South Korean officials resumed face-to-face talks with the Taliban on Thursday over the fate of 19 church volunteers who are still being held hostage in Afghanistan's Ghazni province.
The officials arrived Thursday morning at the office of the Afghan Red Crescent Society for the 10 o'clock (3:30 a.m. EDT) meeting and were joined by a Taliban delegation later in the day.
"The parties are discussing; the meeting has started," the deputy head of the International Committee of the Red Cross delegation, Franz Rauchenstein, told Agence France-Presse.
Purported Taliban spokesman Qari Yousuf Ahmadi confirmed the talks in the small town of Ghazni, about 140 kilometers (90 miles) south of Kabul, had started mid-afternoon.
The second round of negotiations comes three days after the Taliban released two hostages as a "goodwill gesture" towards the Korean people and officials.
With the U.S. and Afghan governments taking a hard-line stance against the Taliban's demand for a prisoner swap, current South Korea-Taliban talks appear to be one of the last hopes.
It has been nearly a month since the Taliban militants kidnapped the group of 23 Christian volunteers – the largest abduction of foreigners in Afghanistan since the fall of the Taliban regime in 2001. Since then, two male hostages have been killed – the leader of the group, Bae Hyung-kyu, who was found dead on July 25, and 29-year-old Shim Sung-min, whose body was found July 30.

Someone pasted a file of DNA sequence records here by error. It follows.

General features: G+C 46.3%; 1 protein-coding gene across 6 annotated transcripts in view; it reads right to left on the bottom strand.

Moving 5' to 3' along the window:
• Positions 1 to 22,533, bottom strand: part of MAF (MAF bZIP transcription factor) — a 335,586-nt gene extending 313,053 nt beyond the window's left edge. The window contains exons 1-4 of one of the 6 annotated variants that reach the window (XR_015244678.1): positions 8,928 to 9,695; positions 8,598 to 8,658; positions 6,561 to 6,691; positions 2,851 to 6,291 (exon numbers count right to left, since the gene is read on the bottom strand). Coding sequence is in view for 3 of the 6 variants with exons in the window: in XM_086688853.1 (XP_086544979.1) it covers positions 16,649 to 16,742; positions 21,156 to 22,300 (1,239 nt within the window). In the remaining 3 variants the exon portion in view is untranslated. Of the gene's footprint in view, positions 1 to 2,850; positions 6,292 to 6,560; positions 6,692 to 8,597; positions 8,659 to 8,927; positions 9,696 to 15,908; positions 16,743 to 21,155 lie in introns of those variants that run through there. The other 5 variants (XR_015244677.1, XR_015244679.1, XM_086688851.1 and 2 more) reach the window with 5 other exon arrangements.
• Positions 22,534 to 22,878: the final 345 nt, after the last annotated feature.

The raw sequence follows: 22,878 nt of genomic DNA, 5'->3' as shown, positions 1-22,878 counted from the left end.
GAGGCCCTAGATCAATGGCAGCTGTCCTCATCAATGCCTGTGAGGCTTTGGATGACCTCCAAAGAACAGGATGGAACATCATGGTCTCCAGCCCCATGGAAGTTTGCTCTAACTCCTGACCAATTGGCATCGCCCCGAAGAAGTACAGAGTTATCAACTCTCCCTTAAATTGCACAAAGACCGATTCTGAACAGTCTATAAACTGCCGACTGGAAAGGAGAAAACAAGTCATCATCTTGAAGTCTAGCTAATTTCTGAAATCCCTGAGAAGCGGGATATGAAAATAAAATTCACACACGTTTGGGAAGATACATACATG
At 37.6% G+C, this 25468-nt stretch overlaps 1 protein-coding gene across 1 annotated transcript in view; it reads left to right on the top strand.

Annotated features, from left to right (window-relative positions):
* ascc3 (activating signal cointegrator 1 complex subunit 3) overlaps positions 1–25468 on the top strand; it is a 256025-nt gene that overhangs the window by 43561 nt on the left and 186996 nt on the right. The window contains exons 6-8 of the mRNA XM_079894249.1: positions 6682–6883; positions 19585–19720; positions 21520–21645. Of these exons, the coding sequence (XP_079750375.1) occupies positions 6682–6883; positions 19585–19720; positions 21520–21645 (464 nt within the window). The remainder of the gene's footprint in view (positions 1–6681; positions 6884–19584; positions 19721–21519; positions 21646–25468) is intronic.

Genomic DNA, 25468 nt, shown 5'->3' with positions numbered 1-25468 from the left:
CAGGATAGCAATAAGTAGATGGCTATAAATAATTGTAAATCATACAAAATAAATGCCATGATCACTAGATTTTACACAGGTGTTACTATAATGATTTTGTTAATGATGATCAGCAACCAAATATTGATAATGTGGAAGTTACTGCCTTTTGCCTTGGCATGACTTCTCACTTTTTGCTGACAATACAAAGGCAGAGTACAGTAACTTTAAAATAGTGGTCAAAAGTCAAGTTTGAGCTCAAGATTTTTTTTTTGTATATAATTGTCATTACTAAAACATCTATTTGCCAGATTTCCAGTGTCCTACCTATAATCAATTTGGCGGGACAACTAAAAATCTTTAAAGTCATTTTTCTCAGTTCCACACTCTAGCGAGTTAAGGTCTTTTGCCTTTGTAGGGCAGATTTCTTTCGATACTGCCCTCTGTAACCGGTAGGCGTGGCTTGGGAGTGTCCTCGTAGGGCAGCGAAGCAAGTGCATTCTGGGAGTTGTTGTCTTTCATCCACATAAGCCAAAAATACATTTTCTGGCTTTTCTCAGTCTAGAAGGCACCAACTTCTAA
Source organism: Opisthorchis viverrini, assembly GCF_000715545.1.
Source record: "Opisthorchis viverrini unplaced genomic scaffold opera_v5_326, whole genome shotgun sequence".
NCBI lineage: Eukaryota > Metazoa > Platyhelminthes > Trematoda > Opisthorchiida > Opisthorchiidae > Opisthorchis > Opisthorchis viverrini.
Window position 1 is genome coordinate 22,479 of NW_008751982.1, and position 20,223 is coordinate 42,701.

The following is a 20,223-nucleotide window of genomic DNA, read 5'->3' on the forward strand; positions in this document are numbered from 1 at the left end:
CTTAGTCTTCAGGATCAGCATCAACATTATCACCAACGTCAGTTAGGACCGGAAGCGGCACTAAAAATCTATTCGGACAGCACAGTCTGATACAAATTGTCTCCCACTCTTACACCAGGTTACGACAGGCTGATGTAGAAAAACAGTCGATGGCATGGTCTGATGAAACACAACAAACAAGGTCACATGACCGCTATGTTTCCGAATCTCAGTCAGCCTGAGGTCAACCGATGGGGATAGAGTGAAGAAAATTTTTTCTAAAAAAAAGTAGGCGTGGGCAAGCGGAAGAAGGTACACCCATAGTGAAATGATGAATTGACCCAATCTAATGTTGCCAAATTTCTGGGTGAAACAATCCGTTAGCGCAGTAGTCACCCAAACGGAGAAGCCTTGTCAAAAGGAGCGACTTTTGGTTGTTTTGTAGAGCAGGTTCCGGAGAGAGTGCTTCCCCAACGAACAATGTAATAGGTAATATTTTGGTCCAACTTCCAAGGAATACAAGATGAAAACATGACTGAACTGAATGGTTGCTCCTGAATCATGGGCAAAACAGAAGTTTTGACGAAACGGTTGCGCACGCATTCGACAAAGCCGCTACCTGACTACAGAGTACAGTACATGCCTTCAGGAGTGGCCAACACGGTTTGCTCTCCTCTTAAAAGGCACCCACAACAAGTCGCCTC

The release of 37-year-old Kim Kyung-ja and 32-year-old Kim Ji-na on Monday was the first breakthrough in a drama that has made headlines around the world and came after the first round face-to-face talks between the Taliban and a South Korean delegation.
The two released hostages, who were originally said to be ill to the point where their lives were in danger, were reported to be in "good condition" Tuesday and were going to return to South Korea "very soon."
Although outwardly the rebels still appear to be demanding a prisoner-hostage exchange, inside reports say a ransom deal is quietly taking place.
Taliban negotiators have reportedly asked for $500,000 for the release of each hostage or a total of nearly $10 million. South Korea, meanwhile, has said they are willing to pay $500,000 for all 19 remaining hostages, according to The Korea Times.
If the report is true, both sides likely resorted to ransom negotiations after Washington and Kabul both made it clear that there will be no exchange of Taliban prisoners for Korean hostages – the Taliban's main demand since the beginning. Rebel prisoners are held by Afghan and U.S. military, and South Korea has repeatedly told the Taliban that they have no control over the release of the rebels.
Afghan President Hamid Karzai was criticized by the United States and other Western countries earlier this year for giving into terrorism after he released five Taliban prisoners in exchange for an Italian reporter in March. Although the Afghan president has vowed that the trade was a one-time deal, critics say the prisoner exchange incident was enough to encourage recent abductions in the country.
Christian Post reporter Michelle Vu in Washington contributed to this article.